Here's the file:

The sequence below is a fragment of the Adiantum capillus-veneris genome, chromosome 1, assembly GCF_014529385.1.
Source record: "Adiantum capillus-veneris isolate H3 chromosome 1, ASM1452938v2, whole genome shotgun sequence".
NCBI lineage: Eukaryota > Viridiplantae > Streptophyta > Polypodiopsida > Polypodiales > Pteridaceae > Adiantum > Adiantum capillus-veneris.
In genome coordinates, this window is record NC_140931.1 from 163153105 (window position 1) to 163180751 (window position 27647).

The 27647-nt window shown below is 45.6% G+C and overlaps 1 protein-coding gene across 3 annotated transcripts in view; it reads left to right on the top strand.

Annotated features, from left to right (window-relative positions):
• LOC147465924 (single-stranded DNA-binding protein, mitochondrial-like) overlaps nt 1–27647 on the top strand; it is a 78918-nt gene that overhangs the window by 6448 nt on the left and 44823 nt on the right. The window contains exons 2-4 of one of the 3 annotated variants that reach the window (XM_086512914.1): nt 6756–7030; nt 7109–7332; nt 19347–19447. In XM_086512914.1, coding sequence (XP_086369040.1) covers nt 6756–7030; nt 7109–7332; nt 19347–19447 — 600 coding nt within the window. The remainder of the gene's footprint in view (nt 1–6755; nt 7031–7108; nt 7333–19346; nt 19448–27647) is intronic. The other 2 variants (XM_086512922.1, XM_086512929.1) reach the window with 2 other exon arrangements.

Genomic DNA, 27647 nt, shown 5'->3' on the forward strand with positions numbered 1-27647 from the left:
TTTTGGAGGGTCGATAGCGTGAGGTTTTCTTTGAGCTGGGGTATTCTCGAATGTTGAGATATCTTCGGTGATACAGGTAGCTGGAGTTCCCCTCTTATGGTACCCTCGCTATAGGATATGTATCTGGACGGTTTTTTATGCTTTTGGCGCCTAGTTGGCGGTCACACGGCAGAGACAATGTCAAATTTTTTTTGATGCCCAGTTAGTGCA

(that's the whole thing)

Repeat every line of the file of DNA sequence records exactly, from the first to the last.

The sequence below is a fragment of the Adiantum capillus-veneris genome, chromosome 1, assembly GCF_014529385.1.
Source record: "Adiantum capillus-veneris isolate H3 chromosome 1, ASM1452938v2, whole genome shotgun sequence".
NCBI lineage: Eukaryota > Viridiplantae > Streptophyta > Polypodiopsida > Polypodiales > Pteridaceae > Adiantum > Adiantum capillus-veneris.
In genome coordinates, this window is record NC_140931.1 from 163153105 (window position 1) to 163180751 (window position 27647).

The 27647-nt window shown below is 45.6% G+C and overlaps 1 protein-coding gene across 3 annotated transcripts in view; it reads left to right on the top strand.

Annotated features, from left to right (window-relative positions):
• LOC147465924 (single-stranded DNA-binding protein, mitochondrial-like) overlaps nt 1–27647 on the top strand; it is a 78918-nt gene that overhangs the window by 6448 nt on the left and 44823 nt on the right. The window contains exons 2-4 of one of the 3 annotated variants that reach the window (XM_086512914.1): nt 6756–7030; nt 7109–7332; nt 19347–19447. In XM_086512914.1, coding sequence (XP_086369040.1) covers nt 6756–7030; nt 7109–7332; nt 19347–19447 — 600 coding nt within the window. The remainder of the gene's footprint in view (nt 1–6755; nt 7031–7108; nt 7333–19346; nt 19448–27647) is intronic. The other 2 variants (XM_086512922.1, XM_086512929.1) reach the window with 2 other exon arrangements.

Genomic DNA, 27647 nt, shown 5'->3' on the forward strand with positions numbered 1-27647 from the left:
TTTTGGAGGGTCGATAGCGTGAGGTTTTCTTTGAGCTGGGGTATTCTCGAATGTTGAGATATCTTCGGTGATACAGGTAGCTGGAGTTCCCCTCTTATGGTACCCTCGCTATAGGATATGTATCTGGACGGTTTTTTATGCTTTTGGCGCCTAGTTGGCGGTCACACGGCAGAGACAATGTCAAATTTTTTTTGATGCCCAGTTAGTGCA